Watch: Monotype's Charles Nix on Helvetica's latest offspring, Helvetica Now
Helvetica is, almost perhaps, the best-known typeface of all time. The font which has inspired designers across multiple generations and around the world to reinvent the visual language of today recently got revamped for the digital ages through Monotype’s Studio team.
"It's been six decades since Helvetica was released, and in that time the typeface has remained the go-to choice for clarity and neutrality. However, as with many typefaces, the demands on it have increased. Helvetica's famous Swiss simplicity is now expected to perform in a growing range of environments and at a wider spectrum of sizes than ever before" notes Monotype's Emma Tucker on the brand new take of an all-time classic.
Helvetica Now reimagines Neue Helvetica, the classic font which was released in 1983, for the digital era whilst "staying true to its ethos of simplicity, clarity, and global appeal". Helvetica Now offers Micro, Text and Display sizes "each of which is tailored to a particular environment—unlike Neue Helvetica, which was drawn and spaced for use in text type," with the Micro version a standout feature of Helvetica Now.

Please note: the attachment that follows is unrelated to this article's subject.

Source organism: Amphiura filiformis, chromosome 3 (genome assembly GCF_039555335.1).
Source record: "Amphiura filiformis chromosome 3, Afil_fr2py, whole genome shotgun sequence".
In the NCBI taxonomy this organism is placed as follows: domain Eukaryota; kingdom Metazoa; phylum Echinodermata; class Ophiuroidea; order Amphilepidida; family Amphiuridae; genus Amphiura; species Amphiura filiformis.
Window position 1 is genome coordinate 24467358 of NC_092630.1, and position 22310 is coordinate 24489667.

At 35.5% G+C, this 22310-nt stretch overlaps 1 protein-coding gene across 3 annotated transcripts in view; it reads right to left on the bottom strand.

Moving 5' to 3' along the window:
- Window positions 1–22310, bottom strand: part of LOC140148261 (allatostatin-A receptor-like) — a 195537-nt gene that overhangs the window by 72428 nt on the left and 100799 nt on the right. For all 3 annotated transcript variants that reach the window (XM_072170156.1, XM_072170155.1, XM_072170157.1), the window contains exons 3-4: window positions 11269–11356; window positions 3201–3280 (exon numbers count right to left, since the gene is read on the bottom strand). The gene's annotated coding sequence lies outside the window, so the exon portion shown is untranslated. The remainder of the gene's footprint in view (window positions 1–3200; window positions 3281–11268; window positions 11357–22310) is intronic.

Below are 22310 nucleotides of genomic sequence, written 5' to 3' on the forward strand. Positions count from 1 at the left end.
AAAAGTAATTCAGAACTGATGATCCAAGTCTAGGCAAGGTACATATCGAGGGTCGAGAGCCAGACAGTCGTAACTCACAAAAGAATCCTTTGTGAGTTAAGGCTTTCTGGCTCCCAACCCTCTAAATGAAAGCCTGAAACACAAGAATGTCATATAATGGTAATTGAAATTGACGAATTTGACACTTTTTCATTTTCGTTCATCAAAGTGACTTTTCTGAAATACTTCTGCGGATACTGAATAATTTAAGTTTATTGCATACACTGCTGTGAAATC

"When you go back to the original source, it's so much more readable and that doesn't have to do with the forms themselves but the spacing" says Monotype Type Director Charles Nix. "It was about studying the spaces between the letters and figuring out what the methodology was early on, how it made the type so much easier to read, and then restoring that and improving upon it."
For this brand new font Monotype redraw Helvetica’s nearly 40,000 characters and as Nix notes in Verge, the "redesign was done with extreme trepidation".
Nix and his team got deep into the forms, studied the history of New York's original typeface, looked at every iteration between 1957 and now as it was more than important for him "to understand how it’s evolved and where the missteps happened — what can be corrected and what needs to be preserved".
In the video Charles Nix shares how the project came about and discusses the specific updates that have been made to address the needs of a modern world. An absolute must-see and please, thank us later.